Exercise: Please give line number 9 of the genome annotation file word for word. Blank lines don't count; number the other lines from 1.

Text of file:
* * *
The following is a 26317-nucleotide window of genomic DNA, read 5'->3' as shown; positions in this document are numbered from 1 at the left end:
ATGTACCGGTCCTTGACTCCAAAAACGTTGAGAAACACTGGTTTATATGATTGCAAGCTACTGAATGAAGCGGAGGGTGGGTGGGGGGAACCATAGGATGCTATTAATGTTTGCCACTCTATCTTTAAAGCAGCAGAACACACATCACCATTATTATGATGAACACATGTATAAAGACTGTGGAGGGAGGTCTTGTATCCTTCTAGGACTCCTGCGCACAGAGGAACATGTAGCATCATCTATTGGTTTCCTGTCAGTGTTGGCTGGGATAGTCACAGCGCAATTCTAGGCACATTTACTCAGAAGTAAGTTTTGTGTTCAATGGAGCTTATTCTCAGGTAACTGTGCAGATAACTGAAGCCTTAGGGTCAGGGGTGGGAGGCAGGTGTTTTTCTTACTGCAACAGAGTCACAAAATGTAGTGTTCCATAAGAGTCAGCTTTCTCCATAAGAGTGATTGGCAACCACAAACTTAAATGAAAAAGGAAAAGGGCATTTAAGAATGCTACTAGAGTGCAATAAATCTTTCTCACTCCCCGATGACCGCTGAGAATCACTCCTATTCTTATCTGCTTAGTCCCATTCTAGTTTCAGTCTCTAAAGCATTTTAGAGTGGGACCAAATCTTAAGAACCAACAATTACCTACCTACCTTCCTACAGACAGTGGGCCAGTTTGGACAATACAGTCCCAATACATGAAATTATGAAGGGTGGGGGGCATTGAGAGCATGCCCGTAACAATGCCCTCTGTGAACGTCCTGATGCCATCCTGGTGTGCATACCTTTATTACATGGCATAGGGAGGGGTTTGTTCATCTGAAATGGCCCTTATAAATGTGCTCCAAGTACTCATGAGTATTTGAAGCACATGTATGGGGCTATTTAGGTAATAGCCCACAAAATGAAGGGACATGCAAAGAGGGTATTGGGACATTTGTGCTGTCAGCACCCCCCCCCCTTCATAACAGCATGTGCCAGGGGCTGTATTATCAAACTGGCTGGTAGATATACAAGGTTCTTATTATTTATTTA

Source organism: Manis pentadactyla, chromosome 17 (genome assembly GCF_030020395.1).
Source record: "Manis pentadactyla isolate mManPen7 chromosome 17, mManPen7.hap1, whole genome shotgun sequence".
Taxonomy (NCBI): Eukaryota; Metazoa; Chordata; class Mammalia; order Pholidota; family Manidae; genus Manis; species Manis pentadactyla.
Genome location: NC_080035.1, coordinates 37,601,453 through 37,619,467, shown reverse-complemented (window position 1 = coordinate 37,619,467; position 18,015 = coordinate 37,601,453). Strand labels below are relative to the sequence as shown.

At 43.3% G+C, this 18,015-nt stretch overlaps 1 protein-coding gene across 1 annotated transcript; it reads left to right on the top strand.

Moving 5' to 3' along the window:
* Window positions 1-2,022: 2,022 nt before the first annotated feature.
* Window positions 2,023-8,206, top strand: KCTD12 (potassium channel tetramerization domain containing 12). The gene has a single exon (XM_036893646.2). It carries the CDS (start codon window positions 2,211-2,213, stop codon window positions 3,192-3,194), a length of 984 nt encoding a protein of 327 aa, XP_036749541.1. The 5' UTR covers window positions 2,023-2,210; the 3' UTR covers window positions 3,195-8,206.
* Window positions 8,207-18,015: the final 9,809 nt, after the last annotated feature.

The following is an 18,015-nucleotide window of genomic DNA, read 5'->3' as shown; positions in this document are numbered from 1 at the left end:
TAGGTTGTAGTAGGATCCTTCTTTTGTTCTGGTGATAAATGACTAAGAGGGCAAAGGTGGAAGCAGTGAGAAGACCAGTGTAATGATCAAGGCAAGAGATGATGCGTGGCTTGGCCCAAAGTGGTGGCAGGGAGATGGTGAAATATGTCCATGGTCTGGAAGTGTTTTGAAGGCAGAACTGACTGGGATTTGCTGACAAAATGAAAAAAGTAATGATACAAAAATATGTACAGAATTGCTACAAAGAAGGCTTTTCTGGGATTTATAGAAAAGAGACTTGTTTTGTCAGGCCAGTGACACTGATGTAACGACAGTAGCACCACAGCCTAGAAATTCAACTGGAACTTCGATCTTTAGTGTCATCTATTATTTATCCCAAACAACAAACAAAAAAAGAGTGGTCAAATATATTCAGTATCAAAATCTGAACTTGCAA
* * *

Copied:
* Window positions 1-2,022: 2,022 nt before the first annotated feature.